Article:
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Karma – Activity In Vaisheshika Philosophy

Karma or activity has a special sense in Vaisheshika philosophy, meaning ‘motion’. In Vaisheshika Sutra, it is defined as that which inheres in one substance only, does not possess quality, and is an independent cause of conjunctions and disjunctions. There are five kinds of activity – throwing upwards, throwing downwards, contraction, expansion and locomotion (gamana).

Activity appears in corporeal or finite substances only; it does not appear in time, space, ether, and spirit, or in quality and activity. There can be no activity of an all-pervading thing because a change in its position is logically impossible. The quality and activity are ruled out as the substrata of activity for maintaining consistency with the definitions of quality and activity. Quality and activity both inhere in substances. So it follows that activity can appear neither in quality nor in activity.

Sometimes activities like throwing upwards, etc., may be the joint effect of gravity, effort and conjunction. For instance, when a person throws a stone upwards, the stone existing in the hand is the instrumental cause; conjunction with the spirit exercising effort or volition is the non-material cause; and the throwing out of the hand is the non-material cause of the throwing upwards of the stone.

Kanada, in Vaisheshika Sutra, declares that an activity is opposed to its effect. The reason is that an activity is subject to destruction, wrought by its effect, which consists of a subsequent conjunction. For example, when one moves his hand in order to hold the glass, the movement or activity inhering in the hand ceases as soon as the conjunction between the hand and the glass takes place. According to Kanada, the activity cannot be a cause of substances and further activities; although substances originate other substances and qualities other qualities. Such are the very searching assertions of Kanada, which need a rigorous conceptual analysis for their deeper understanding.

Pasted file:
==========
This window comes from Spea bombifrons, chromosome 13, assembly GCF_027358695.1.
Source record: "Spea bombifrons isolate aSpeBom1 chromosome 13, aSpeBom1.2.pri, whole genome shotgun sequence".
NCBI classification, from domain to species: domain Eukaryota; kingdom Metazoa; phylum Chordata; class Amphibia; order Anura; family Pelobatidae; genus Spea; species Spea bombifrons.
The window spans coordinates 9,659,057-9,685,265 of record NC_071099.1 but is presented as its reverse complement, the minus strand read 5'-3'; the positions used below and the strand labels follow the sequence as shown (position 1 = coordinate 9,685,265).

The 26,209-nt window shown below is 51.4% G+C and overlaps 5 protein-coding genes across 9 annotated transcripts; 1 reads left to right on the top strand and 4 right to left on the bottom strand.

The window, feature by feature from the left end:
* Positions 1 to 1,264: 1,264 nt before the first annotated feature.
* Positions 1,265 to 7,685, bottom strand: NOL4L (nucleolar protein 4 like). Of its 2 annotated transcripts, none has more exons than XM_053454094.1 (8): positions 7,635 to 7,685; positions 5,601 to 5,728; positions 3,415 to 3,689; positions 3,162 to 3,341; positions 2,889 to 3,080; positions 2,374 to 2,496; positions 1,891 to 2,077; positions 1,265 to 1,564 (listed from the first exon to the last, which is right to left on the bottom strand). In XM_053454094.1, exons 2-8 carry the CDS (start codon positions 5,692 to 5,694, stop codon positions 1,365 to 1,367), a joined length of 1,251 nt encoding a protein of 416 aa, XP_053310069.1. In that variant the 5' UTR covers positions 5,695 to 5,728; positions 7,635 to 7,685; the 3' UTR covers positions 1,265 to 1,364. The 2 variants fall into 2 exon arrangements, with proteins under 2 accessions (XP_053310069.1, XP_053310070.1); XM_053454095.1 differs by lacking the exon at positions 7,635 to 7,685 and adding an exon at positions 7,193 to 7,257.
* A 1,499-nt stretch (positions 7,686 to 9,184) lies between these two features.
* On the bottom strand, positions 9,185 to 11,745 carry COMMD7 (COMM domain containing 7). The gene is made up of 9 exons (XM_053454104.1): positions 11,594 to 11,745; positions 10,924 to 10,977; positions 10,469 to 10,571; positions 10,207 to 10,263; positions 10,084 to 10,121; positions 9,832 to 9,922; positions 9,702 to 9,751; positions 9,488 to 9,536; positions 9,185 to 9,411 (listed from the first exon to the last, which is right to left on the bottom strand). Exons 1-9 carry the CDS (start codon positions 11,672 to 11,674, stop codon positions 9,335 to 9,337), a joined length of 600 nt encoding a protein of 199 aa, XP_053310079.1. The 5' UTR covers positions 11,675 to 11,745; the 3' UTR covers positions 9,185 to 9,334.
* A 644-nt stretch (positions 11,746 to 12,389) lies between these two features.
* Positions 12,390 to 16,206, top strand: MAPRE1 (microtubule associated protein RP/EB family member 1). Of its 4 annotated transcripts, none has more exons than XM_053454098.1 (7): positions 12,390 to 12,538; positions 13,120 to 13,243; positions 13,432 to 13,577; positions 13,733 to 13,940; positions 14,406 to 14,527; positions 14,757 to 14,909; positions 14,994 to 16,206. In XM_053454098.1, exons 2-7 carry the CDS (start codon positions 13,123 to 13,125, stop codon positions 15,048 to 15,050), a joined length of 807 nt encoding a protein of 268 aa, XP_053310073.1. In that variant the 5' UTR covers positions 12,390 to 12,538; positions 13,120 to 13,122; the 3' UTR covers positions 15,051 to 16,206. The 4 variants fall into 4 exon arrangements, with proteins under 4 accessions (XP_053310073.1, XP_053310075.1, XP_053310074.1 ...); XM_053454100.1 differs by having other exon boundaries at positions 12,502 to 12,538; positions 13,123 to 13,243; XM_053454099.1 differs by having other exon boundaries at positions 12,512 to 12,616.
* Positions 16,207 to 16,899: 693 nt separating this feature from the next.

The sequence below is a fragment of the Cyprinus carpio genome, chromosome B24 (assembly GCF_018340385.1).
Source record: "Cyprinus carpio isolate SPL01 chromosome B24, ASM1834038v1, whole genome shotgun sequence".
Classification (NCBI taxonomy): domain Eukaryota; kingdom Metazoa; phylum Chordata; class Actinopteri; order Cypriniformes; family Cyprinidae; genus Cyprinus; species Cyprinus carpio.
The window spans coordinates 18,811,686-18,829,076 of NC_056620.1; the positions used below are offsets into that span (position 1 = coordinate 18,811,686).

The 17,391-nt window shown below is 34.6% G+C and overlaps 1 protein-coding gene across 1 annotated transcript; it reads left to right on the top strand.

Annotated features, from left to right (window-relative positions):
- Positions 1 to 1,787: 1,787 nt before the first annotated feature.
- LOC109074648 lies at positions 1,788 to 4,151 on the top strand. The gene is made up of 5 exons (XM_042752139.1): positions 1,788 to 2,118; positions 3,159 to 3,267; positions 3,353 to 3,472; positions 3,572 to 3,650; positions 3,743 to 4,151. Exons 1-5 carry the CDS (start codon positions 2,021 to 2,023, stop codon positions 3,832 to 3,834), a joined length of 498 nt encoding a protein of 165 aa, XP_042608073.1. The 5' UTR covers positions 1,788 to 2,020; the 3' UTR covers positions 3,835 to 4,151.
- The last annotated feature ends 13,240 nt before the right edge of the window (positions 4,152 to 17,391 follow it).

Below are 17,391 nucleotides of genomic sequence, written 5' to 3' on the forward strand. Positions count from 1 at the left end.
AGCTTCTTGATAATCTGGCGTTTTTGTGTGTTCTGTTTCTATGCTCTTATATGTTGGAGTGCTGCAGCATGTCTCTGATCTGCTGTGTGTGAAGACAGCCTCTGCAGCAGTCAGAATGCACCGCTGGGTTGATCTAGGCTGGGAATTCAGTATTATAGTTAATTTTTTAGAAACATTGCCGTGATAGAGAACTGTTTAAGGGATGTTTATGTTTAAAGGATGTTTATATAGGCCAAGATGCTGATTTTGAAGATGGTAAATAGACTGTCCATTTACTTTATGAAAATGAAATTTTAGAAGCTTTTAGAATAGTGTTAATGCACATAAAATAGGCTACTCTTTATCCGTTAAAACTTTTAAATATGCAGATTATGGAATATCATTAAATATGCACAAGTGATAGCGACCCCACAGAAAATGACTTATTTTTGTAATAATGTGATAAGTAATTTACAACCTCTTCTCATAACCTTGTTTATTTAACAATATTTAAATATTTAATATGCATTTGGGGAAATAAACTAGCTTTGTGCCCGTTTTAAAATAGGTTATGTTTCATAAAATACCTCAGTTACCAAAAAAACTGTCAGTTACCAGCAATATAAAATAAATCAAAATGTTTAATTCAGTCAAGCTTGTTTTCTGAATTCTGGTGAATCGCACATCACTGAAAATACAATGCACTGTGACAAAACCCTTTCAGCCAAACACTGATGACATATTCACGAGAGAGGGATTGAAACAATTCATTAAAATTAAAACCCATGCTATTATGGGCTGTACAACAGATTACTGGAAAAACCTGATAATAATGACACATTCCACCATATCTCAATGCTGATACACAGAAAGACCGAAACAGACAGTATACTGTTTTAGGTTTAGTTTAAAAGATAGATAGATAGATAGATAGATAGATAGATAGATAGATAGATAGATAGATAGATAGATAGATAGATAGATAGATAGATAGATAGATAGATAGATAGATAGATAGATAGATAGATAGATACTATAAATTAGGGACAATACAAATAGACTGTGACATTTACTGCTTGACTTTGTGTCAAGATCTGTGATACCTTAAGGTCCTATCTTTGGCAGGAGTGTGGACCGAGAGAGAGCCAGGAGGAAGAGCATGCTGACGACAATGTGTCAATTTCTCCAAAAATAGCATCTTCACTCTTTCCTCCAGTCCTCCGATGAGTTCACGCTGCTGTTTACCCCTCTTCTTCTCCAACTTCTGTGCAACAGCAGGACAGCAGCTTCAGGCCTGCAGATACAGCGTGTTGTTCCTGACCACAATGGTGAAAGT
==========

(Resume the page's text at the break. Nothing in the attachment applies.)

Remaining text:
Activities may be volitional or non-volitional. According to Kanada, in a case of voluntary muscular activity the efficient cause is conjunction with spirit possessing volition or effort, a quality which is perceptible by the internal sense organ. But, in the case of the sudden upward motion produced in the pestle (musala) when struck by the mortar, there is conjunction of the hand with the rising pestle. However, the conjunction of the hand with the rising pestle possesses no causality, since the volition is absent. The impact of the mortar only is the non-material cause. In the absence of conjunction, gravity may also cause the precipitation of something, as in the case of rain. Fluidity causes the flowing of waters on the surface of the earth. Therefore, activities may take place in various ways. Kanada accepts also an unseen principle, called adrishta, which is the sum total of the potential after effects of previous voluntary activities, in order to explain various activities involving human beings.